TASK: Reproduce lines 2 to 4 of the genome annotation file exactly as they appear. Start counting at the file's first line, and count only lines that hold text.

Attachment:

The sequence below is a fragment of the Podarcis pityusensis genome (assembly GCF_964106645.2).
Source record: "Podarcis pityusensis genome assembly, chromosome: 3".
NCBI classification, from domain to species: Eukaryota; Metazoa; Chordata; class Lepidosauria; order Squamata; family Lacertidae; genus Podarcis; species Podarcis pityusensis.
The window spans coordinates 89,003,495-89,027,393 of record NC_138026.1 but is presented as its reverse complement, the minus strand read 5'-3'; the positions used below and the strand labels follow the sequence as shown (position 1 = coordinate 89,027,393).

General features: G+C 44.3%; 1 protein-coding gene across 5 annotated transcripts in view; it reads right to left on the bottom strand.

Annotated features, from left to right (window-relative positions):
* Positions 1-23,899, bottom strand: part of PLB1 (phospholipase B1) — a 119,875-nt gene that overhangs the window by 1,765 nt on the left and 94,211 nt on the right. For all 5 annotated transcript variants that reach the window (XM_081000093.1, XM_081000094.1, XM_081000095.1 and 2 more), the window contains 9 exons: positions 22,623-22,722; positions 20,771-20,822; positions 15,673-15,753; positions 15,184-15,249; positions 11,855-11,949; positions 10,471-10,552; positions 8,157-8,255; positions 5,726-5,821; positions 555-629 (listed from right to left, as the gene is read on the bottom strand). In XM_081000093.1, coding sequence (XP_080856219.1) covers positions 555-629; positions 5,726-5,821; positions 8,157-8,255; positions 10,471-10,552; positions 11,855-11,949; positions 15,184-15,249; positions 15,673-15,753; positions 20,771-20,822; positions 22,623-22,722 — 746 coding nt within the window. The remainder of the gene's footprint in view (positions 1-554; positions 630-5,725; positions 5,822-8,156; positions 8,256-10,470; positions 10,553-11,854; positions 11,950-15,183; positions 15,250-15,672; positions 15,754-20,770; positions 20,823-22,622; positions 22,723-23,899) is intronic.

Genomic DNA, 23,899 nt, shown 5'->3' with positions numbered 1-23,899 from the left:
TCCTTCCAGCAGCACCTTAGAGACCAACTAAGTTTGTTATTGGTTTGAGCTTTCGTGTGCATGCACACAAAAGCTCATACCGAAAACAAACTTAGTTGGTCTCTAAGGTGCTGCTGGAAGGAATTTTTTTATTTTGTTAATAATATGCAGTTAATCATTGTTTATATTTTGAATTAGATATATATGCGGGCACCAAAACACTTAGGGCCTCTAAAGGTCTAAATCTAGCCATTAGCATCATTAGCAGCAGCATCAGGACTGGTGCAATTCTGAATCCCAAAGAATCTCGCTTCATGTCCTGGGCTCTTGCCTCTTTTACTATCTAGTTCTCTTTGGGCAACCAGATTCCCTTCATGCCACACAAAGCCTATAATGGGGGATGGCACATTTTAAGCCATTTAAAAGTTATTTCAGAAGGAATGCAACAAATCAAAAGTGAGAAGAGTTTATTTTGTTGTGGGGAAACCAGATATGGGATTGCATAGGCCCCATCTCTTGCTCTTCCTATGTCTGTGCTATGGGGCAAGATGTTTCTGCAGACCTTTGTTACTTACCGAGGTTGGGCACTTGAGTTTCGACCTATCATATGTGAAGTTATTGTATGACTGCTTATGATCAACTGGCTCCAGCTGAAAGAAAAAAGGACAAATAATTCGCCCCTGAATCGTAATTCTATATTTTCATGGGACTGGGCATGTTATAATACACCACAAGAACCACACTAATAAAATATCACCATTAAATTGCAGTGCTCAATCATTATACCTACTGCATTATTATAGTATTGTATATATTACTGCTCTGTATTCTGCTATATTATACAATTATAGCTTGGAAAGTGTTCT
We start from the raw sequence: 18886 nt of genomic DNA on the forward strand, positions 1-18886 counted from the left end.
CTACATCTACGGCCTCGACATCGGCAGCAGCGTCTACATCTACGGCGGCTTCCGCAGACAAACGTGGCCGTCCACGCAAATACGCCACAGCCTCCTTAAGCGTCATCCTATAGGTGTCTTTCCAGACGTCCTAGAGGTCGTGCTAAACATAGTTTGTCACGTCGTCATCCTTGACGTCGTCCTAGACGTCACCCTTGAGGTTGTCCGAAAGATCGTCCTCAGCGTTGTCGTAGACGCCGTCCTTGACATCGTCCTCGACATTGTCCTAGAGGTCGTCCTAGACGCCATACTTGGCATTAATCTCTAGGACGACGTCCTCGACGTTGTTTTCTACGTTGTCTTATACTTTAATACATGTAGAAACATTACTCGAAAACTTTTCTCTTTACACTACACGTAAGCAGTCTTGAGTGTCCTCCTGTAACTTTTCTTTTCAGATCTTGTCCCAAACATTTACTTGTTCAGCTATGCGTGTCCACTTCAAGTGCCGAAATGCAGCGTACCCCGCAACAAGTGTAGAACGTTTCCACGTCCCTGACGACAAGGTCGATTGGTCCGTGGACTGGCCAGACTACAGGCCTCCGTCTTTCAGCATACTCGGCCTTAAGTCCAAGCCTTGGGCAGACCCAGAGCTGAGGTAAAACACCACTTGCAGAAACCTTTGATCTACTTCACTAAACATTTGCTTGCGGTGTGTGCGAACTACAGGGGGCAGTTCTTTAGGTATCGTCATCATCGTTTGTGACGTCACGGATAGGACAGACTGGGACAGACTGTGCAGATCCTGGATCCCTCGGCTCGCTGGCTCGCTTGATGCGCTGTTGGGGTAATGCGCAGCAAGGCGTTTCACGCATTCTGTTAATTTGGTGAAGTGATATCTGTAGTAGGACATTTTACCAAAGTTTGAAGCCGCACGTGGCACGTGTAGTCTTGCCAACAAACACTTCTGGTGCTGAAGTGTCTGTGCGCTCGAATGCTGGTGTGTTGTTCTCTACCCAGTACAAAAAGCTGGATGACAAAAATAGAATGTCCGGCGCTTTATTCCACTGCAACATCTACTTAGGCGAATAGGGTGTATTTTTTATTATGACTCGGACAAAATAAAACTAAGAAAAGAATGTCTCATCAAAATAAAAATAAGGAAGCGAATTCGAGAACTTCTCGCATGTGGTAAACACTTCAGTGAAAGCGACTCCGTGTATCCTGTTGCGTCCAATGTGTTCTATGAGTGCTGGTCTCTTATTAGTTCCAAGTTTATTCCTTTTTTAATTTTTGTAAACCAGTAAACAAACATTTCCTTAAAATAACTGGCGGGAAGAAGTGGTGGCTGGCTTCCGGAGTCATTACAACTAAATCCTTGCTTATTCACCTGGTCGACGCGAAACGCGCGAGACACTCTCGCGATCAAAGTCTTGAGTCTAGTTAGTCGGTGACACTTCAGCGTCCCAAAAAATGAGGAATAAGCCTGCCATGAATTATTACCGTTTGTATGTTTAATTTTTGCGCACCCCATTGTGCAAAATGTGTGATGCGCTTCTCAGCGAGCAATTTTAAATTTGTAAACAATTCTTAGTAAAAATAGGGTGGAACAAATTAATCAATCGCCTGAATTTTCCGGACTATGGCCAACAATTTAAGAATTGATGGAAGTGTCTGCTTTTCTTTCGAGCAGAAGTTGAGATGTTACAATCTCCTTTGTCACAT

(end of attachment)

Source record: "Podarcis pityusensis genome assembly, chromosome: 3".
NCBI classification, from domain to species: Eukaryota; Metazoa; Chordata; class Lepidosauria; order Squamata; family Lacertidae; genus Podarcis; species Podarcis pityusensis.
The window spans coordinates 89,003,495-89,027,393 of record NC_138026.1 but is presented as its reverse complement, the minus strand read 5'-3'; the positions used below and the strand labels follow the sequence as shown (position 1 = coordinate 89,027,393).